On Friday, the people of Ireland voted in a referendum to change the wording of the Irish Constitution to extend civil marriage rights to same-sex couples. The country said yes, overhwelmingly, and the Constitution will now contain these words: “Marriage may be contracted in accordance with law by two persons without distinction as to their sex.”
Ireland is the first and only country in the world to legalize same-sex marriage via referendum. In nearly every other jurisdiction where gay marriage has been legalized, both in the U.S. and elsewhere, change has been achieved by judicial or legislative means. Ireland’s citizens were given a unique opportunity to bring about far-reaching social change — an opportunity that I suspect would be welcomed by many here in the United States.
The Island of Saints and Scholars is still one of the more conservative states in Europe. Until the 1970s, the same constitution made explicit reference to the “special position” of the Roman Catholic Church in society. The institution still holds power and resources, not to mention a tight grip on the national education system. Unsurprisingly, it publicly opposed marriage equality.
And yet the Yes side claimed a resounding victory. Why? Because people in Ireland — even conservative Catholics — can see the inherent weakness of social policies that aim to preserve outdated concepts of “ideal” social or political constructs.
In this instance, the “ideal” under scrutiny is the traditional family structure — one that comprises a loving and supportive mother and father and their children.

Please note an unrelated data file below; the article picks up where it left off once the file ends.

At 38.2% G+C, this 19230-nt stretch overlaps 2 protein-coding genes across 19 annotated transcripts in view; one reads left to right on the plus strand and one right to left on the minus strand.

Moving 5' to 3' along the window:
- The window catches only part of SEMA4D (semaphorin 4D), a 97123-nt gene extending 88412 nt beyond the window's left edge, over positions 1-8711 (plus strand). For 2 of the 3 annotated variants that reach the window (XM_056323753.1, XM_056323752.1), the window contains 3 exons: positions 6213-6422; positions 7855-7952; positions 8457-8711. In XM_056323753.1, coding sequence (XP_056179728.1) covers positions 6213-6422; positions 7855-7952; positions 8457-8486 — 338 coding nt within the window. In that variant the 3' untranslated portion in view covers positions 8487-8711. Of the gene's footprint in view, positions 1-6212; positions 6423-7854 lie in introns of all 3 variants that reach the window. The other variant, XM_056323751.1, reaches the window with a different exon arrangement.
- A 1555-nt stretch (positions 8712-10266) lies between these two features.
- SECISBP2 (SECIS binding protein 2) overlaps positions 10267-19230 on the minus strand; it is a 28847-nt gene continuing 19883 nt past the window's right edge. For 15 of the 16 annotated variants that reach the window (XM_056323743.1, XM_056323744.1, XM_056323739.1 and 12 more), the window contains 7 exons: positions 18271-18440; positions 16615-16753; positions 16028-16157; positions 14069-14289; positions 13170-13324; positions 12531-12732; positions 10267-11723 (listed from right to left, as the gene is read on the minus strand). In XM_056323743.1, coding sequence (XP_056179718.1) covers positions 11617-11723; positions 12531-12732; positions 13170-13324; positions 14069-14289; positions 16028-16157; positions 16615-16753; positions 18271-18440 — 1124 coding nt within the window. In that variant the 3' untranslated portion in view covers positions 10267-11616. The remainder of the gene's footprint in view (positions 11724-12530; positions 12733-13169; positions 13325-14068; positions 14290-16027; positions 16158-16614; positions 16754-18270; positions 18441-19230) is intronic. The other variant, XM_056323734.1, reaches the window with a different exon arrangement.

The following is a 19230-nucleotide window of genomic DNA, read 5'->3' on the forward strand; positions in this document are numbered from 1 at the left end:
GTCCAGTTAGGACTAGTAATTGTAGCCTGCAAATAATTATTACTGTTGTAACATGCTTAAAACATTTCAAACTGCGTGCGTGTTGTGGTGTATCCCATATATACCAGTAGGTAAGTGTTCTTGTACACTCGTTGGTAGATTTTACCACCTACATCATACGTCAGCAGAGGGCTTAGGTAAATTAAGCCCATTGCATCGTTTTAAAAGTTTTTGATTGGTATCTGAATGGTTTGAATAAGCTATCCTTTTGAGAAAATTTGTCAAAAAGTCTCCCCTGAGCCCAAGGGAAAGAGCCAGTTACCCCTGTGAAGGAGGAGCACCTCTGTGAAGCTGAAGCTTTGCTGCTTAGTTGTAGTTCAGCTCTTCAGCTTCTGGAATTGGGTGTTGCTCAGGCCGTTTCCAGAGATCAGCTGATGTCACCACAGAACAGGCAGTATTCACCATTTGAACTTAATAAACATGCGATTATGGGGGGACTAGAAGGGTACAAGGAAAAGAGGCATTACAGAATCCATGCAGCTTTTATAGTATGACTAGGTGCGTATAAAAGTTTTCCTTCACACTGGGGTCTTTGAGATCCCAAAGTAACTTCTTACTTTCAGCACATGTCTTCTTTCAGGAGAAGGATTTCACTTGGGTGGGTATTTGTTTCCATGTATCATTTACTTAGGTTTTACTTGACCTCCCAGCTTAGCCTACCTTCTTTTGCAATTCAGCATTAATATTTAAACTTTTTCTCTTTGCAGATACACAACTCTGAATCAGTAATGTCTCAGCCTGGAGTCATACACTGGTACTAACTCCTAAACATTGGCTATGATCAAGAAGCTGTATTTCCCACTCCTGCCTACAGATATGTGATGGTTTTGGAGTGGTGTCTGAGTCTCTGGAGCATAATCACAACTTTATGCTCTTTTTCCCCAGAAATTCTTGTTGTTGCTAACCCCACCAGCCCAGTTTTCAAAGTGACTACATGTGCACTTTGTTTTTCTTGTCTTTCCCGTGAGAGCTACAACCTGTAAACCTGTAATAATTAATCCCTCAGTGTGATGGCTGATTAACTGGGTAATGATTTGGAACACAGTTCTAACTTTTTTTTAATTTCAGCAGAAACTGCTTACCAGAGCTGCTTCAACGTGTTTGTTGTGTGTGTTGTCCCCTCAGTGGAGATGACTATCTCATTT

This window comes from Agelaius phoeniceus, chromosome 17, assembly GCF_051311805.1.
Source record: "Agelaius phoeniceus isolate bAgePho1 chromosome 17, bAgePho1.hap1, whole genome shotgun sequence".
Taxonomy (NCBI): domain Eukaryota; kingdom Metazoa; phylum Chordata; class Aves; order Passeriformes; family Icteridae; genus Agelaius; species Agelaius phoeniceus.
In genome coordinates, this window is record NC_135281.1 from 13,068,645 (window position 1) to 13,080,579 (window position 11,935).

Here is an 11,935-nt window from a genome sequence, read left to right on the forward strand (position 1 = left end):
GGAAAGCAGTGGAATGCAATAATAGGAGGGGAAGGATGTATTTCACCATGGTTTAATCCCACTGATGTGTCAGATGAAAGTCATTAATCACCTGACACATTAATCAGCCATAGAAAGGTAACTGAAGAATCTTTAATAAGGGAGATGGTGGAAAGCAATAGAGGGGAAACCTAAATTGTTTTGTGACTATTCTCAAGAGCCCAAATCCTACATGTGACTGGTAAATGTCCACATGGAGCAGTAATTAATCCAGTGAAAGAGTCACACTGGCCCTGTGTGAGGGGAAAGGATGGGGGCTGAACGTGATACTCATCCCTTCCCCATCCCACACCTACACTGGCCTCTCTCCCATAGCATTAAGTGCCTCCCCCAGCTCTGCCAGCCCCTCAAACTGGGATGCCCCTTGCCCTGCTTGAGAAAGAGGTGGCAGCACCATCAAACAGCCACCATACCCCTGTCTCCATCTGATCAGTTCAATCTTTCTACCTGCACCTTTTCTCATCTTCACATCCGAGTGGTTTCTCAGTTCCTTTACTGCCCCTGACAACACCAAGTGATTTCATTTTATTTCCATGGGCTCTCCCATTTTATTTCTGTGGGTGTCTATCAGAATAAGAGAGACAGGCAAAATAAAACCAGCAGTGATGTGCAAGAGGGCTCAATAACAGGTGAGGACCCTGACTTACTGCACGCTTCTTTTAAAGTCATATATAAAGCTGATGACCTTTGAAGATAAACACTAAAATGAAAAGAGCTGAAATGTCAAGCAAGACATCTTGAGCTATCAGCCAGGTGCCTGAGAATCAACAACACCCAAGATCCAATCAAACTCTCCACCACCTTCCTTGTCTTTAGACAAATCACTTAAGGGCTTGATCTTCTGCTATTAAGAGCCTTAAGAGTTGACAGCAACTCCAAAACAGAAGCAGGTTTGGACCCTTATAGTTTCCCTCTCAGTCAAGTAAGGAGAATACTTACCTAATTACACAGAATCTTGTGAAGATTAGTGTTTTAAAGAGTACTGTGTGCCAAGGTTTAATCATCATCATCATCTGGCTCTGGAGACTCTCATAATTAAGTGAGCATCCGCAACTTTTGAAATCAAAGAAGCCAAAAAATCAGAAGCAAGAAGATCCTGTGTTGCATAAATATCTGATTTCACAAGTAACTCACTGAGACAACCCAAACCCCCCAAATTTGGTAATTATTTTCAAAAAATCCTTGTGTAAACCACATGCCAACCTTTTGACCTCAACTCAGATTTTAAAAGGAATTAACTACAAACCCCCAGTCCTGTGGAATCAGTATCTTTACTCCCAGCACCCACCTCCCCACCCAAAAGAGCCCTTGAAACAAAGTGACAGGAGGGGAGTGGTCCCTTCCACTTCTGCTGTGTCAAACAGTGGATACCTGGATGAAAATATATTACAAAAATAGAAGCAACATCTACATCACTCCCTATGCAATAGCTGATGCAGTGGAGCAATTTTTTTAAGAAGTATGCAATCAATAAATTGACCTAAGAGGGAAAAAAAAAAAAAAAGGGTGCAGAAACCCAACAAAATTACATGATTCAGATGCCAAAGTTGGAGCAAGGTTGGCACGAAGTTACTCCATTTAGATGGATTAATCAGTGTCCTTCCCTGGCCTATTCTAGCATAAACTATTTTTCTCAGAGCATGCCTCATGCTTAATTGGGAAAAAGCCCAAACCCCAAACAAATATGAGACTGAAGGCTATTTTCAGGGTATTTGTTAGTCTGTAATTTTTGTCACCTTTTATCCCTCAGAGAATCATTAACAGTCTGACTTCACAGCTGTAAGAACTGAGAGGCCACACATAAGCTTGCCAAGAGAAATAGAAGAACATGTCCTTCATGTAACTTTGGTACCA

I doubt there are many people, gay or straight, who wouldn’t want every child to be cared for by both biological parents, full of love and support for their newborn. But all too often, families aren’t like that.
Despite this reality, well-adjusted children have been — and will continue to be — raised by responsible single mothers and fathers, grandparents, aunts and uncles, friends and even LGBT people.
We already know that family life is rarely straightforward, yet we continue legislating for the “ideal” and ignore all the variables in plain sight.
Excluding minorities or other groups considered to be on the fringes of normal society from legal protections is counterproductive. The dismal way in which the Irish state treated unmarried mothers, victims of clerical sexual abuse, and gay people in the past is a stain on the history of a republic that, like America, claims to hold all people equal under God.
Why was a policy of exclusion adopted in Ireland? To preserve the “ideal.” Did it work? Have we eradicated single parents or LGBT people from Irish society? No. Instead, our legacy of state-backed exclusion helped give rise to a national repression that contributed to alcoholism, depression, domestic abuse and mental illness.
Many Irish people have experienced firsthand how traumatic life can be in a repressed society. Even conservative Catholics now, in their own way, can empathize with gay people who simply want to be treated as equals.
Given the many abuses and inequalities that the Irish state has imposed on its people over the years, it would be arrogant to hold the country up as an example for Texas or any other part of the U.S. to follow. But it is self evident that Ireland has now moved to address these issues more quickly and more comprehensively than much of the Western world.
Granting full marriage equality to gay and lesbian couples will not mean the end of homophobia or the hardship it has wrought.
Continuing to deny people of the same sex the right to marry, however, imposes second-class status on the lesbian, gay, bisexual and transgender community and sends a clear message: We don’t consider you equal among other humans, so you shouldn’t expect to be treated as such.
Since my arrival in Texas, I haven’t met anyone who argues against the principles of equality and civil rights. Notwithstanding any moral or religious arguments put forward by the opposition, this, too, should be considered a civil rights issue, plain and simple.